Horses back in from the field and tacked up.  Arena windows open for a breeze -- how great is it that we want that in March?  :)   Course set.   Good to go.  Amy and Jack joined in the jump set and all three riders warmed up.  This time they figured out appropriate warmup exercises on the first try -- pretty happy about that.

Now in competition, at least in eventing, you don't get to jump all the fences before you do it for real -- you get three, usually very boring, warmup fences somewhere away from the competition ring, and that's about it.  We didn't have another riding area, so two specific fences were designated warmup fences and after jumping over them a few times with focus on the three Ps: pace, path, position - it was time to give the course a try.   Our course had 12 jumps.   Cool eh?   For two of the riders I'm reasonably certain that's by far the biggest course they've ever done, and pretty sure it applies for the third too (at least in recent history!).  So step one -- memorize the order of the fences.  Step two -- figure out how you're going to ride them.  Step three -- do it.

No problem.

Chelsea got volunteered to be the first victim... Ummm rider :)   Always hardest to be first -- you *really* have to know where you're going because you can't watch.  AND you have to know what you're doing because you can't see where the monsters appear for the other riders.   She gave it a really solid effort.  The turn from fence 3-4 was quite technical and they didn't make it on the first try, but she gamely reorganized and was over on the second!   Then she made it *almost* all the rest of the way around flawlessly -- the only catch was she jumped the wrong fence 11.  hahaha made the line a whole lot easier for herself :)   But I can understand that.

Olivia followed up, but wasn't quite able to learn from Chelsea's mistakes -- making the exact same one at that evil fence four!  She did, however, get all 12 in the correct order and with all the rails up.  Sweet.

Amy was clearly paying close attention, because after the first two riders she rode fence four *very* determinedly and got over it clear and straight -- beautiful really.   But then she celebrated just a little too long and pulled the rail at fence 5.  *sigh*   That'd be my classic move -- ride the difficult fence as a pro and completely miss the gimmie fence.   Ah well - she jumped around the rest of them clean and in order :)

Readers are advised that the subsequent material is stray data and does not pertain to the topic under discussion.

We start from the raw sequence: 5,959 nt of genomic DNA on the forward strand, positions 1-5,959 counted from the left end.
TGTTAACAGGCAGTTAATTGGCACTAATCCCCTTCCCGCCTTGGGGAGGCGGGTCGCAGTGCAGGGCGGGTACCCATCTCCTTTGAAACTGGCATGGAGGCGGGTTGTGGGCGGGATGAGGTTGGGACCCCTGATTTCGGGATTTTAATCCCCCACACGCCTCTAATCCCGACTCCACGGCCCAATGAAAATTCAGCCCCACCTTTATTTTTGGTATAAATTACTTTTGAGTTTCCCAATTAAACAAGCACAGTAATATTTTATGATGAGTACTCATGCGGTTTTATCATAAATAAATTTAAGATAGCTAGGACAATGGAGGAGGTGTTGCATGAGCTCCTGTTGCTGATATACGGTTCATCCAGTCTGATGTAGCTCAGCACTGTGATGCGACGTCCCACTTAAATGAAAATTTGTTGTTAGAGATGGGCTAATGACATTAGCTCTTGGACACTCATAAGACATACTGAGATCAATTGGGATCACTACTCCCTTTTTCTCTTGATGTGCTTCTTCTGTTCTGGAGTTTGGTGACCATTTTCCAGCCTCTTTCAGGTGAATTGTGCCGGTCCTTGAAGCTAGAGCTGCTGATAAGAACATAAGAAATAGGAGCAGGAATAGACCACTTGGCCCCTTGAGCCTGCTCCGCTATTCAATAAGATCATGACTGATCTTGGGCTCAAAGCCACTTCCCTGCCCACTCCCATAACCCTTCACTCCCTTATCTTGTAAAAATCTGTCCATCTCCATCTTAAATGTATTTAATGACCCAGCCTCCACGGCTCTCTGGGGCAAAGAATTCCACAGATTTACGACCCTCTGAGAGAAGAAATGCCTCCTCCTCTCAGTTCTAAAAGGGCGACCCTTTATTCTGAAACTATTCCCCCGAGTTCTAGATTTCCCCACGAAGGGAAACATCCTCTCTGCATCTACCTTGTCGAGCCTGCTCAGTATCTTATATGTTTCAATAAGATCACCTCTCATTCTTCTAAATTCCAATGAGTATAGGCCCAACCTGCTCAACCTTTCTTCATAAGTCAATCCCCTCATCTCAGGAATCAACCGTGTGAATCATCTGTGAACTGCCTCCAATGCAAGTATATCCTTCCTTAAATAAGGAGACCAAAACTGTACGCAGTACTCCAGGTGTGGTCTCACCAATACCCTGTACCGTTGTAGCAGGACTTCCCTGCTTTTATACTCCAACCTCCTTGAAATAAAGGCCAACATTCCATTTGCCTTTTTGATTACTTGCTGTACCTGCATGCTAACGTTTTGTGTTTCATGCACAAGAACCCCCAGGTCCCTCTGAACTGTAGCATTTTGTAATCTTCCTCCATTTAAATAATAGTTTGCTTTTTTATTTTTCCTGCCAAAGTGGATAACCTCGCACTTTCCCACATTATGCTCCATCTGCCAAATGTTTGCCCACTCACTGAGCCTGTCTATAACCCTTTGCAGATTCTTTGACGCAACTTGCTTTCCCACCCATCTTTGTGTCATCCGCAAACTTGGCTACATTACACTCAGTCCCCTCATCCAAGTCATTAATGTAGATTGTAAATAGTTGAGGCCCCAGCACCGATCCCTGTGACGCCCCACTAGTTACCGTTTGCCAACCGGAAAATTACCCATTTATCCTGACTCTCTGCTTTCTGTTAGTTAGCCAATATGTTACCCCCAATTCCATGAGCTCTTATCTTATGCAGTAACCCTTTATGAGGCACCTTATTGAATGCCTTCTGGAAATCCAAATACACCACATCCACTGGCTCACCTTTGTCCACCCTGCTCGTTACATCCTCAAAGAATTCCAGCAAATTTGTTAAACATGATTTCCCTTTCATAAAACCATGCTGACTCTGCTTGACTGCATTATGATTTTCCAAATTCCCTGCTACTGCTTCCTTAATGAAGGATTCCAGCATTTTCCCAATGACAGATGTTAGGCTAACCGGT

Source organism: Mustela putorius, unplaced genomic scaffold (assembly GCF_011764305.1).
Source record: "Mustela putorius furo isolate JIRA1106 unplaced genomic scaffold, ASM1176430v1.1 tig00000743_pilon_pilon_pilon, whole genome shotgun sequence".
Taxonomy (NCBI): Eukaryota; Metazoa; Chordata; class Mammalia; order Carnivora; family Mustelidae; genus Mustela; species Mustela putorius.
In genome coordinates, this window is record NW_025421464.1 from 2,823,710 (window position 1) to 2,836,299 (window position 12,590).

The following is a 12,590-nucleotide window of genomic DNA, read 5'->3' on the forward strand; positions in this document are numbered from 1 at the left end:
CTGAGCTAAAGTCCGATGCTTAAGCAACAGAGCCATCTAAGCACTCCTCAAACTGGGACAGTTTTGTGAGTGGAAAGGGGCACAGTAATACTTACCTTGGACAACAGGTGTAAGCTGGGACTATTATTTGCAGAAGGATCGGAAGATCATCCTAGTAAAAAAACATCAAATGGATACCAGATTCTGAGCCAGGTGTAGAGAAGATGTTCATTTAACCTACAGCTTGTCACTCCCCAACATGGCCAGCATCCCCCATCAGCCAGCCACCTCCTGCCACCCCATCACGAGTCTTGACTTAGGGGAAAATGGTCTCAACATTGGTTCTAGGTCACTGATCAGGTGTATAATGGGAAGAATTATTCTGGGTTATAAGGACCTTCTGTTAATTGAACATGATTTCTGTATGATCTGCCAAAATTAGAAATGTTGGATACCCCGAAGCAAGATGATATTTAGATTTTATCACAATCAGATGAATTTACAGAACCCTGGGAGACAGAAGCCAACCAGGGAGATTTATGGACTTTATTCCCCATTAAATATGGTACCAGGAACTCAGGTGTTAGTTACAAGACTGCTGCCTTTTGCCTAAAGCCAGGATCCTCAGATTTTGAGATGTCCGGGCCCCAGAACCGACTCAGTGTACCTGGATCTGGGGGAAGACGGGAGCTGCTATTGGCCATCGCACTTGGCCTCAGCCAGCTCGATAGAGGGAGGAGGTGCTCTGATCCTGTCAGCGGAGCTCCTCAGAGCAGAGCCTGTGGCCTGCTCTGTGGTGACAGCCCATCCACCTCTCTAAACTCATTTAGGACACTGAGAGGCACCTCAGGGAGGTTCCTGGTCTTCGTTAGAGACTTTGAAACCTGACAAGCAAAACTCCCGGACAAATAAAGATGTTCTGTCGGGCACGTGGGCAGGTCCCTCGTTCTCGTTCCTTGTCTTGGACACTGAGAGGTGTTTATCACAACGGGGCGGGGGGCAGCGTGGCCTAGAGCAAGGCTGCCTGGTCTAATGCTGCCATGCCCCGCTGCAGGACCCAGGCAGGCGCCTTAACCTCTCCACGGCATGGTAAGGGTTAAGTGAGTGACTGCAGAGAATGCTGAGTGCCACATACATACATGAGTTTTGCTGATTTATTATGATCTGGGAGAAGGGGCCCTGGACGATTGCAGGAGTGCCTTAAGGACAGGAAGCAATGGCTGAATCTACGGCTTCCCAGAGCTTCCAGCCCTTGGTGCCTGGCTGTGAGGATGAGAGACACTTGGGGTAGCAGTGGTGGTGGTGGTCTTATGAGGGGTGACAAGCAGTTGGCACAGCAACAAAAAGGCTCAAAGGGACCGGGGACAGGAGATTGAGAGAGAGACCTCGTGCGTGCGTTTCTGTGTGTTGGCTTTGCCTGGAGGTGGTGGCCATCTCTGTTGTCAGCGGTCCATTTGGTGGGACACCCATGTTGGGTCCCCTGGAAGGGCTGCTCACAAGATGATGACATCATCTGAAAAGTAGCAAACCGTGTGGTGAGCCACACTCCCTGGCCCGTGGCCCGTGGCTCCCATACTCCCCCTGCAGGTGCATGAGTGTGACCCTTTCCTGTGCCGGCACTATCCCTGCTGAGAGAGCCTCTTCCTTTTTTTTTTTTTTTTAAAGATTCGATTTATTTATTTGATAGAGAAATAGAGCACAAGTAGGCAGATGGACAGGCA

And the one thing they *all* discovered:  jumping a course of 12 fences is far more challenging than jumping a single fence 12 times.  An important thing to note for those who want to compete -- if you're going to show over courses, you have to practice courses!   All of them felt their position and effectiveness disintegrating through the course.  Chelsea did the best at keeping it together throughout -- but she's also the rider who'll do endless posting trot with no stirrups even when she doesn't have to, so I'd say she's earned it.

What they all did REALLY well though that I was super happy about was ride accurate lines.  Lines were straight, rhythm was good, they used all their space well, no cutting corners.  Dressage came shining through the show jumping -- exactly as it should.  So I was pretty thrilled at that.

Everybody got a second try which was significantly better than the first all-round.  Clear rounds, more rhythmical and with lots more confidence.  Sweet.  Then each got a chance to clean up one thing (one was working on position, the others: number of strides in a line).  And then we could leave it on that.

All the pieces of the week starting to come together with what they'll need for show season.  And now all have a pretty good idea of what's left to work on!  But it was a ton of fun.   And sitting grazing the horses in the afternoon sunshine...  Well it just doesn't get much better than that :)